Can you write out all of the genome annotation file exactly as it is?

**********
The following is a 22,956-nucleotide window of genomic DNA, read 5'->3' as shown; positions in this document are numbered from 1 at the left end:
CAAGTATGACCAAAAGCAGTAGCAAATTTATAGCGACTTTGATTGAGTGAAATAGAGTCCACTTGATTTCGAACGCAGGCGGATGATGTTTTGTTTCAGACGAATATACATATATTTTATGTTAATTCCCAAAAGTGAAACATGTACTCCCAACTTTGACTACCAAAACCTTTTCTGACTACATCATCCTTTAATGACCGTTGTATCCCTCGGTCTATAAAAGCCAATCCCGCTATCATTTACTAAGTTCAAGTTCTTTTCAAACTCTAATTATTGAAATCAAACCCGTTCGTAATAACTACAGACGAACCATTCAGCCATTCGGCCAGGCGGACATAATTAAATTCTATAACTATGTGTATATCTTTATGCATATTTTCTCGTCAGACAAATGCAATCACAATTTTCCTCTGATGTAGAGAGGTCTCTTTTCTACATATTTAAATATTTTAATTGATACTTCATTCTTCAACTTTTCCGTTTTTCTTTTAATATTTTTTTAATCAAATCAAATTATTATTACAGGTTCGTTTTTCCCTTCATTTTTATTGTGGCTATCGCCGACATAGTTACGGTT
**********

The following is a 22,956-nucleotide window of genomic DNA, read 5'->3' as shown; positions in this document are numbered from 1 at the left end:
CAAGTATGACCAAAAGCAGTAGCAAATTTATAGCGACTTTGATTGAGTGAAATAGAGTCCACTTGATTTCGAACGCAGGCGGATGATGTTTTGTTTCAGACGAATATACATATATTTTATGTTAATTCCCAAAAGTGAAACATGTACTCCCAACTTTGACTACCAAAACCTTTTCTGACTACATCATCCTTTAATGACCGTTGTATCCCTCGGTCTATAAAAGCCAATCCCGCTATCATTTACTAAGTTCAAGTTCTTTTCAAACTCTAATTATTGAAATCAAACCCGTTCGTAATAACTACAGACGAACCATTCAGCCATTCGGCCAGGCGGACATAATTAAATTCTATAACTATGTGTATATCTTTATGCATATTTTCTCGTCAGACAAATGCAATCACAATTTTCCTCTGATGTAGAGAGGTCTCTTTTCTACATATTTAAATATTTTAATTGATACTTCATTCTTCAACTTTTCCGTTTTTCTTTTAATATTTTTTTAATCAAATCAAATTATTATTACAGGTTCGTTTTTCCCTTCATTTTTATTGTGGCTATCGCCGACATAGTTACGGTT